263. Memorandum From the President’s Assistant for National Security Affairs (Kissinger) to President Nixon1
- My Meeting with the North Vietnamese, September 15, 1972
I met for almost 6 hours with Le Duc Tho on September 15.2 It was in many respects the most interesting we have ever had. They were defensive; [Page 965] they professed eagerness to set the earliest possible deadline for an overall settlement; and they have never been so eager to have early and frequent meetings. They repeatedly, and almost plaintively, asked how quickly we wished to settle and there was none of their usual bravado about how U.S. and world opinion were stacked against them. For the first time in the history of these talks I sensed that they were groping for their next move and their tack was devoid of any apparent, clear-cut strategy. Indeed the tone of our exchanges may prove more significant for the future than actual content of their remarks at this meeting.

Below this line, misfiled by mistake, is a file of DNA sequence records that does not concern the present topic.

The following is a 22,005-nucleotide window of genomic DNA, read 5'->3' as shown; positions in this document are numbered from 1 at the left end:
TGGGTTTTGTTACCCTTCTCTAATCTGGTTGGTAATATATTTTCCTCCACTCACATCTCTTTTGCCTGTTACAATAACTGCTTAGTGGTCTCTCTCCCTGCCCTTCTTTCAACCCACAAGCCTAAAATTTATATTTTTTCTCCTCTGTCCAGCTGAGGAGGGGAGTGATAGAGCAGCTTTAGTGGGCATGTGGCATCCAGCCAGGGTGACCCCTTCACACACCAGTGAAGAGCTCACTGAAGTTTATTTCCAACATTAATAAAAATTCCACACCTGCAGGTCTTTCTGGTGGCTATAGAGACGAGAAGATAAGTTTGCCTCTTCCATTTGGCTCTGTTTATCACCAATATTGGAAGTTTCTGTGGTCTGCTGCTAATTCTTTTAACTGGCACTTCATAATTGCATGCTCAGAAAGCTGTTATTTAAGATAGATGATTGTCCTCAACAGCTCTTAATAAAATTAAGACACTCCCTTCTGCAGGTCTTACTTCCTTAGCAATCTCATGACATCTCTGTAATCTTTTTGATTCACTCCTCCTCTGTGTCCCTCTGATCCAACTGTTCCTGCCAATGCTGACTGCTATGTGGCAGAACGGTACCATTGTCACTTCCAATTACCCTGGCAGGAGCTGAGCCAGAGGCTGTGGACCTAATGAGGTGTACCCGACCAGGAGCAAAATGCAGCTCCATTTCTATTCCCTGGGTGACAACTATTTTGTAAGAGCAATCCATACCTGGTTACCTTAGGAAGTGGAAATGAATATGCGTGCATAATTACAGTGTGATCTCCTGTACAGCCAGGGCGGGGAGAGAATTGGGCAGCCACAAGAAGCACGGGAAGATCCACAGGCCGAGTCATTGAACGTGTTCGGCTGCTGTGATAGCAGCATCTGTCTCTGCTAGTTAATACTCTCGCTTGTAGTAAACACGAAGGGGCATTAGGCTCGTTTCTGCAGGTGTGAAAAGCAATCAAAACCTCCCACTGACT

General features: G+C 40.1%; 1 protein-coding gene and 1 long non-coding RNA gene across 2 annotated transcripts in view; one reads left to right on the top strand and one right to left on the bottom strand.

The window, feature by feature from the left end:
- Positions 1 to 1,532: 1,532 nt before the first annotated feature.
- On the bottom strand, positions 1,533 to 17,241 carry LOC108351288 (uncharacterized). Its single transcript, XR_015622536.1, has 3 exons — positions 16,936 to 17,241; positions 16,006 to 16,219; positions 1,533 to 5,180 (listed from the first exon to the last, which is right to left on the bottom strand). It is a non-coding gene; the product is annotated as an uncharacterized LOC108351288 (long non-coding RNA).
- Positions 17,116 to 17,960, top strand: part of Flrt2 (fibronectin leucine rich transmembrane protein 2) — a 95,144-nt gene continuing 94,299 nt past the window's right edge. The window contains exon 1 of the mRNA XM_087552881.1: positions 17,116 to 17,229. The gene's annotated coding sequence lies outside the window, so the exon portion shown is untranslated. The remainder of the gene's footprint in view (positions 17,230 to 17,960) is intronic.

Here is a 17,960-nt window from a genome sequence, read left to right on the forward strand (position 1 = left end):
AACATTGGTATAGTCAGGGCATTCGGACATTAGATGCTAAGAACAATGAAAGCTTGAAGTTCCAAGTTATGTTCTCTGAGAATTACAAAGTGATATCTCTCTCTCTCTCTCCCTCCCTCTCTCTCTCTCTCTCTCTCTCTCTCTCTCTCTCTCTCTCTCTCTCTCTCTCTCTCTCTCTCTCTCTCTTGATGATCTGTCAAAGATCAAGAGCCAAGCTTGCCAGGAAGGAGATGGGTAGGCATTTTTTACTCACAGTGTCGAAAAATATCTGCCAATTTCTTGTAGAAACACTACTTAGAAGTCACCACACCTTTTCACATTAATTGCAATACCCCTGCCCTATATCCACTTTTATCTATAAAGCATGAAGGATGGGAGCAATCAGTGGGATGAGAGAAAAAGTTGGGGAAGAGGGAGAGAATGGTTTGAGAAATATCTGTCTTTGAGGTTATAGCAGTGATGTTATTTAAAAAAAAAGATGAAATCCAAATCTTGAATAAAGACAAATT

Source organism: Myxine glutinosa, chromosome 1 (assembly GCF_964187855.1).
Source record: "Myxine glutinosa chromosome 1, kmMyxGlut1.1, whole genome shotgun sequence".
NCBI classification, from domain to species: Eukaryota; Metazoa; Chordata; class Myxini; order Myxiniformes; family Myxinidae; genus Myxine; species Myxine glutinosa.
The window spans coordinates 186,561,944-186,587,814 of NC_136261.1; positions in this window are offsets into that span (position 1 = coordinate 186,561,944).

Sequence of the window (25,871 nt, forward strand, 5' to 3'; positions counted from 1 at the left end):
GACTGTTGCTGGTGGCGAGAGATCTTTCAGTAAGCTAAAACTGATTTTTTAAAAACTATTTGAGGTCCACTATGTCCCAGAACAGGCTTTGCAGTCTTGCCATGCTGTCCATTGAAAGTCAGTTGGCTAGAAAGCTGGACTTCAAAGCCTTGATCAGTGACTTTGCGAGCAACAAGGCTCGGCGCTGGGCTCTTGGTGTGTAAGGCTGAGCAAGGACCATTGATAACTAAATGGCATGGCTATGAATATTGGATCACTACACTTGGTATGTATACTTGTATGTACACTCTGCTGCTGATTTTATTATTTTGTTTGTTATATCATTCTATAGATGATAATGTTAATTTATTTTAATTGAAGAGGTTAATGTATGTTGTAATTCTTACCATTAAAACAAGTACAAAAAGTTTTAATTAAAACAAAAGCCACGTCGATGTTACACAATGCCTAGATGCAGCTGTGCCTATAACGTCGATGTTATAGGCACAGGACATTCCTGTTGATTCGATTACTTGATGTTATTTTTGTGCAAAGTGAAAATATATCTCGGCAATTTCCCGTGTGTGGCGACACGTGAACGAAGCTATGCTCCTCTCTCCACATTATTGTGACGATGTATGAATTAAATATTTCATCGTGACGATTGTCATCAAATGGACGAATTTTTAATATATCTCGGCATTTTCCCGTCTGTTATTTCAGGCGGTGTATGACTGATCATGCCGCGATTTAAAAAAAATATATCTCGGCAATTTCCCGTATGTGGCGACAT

On the purely substantive side, we tabled our new proposal building on our August 14 offer but adding the political element which we had withheld at the last meeting pending consultations with Saigon. With your prior concurrence, one element of our political proposal, namely the tripartite nature of the committee to supervise the Presidential elections, was tabled without complete Saigon agreement. This was because of the inordinate delay in receiving Saigon’s comments on our proposals and the fact that without this element our proposal would have had practically nothing new as compared to our January offer.
I also came down hard on their recent handling of POW releases and their recent public statements which have edged on divulging the private negotiating record.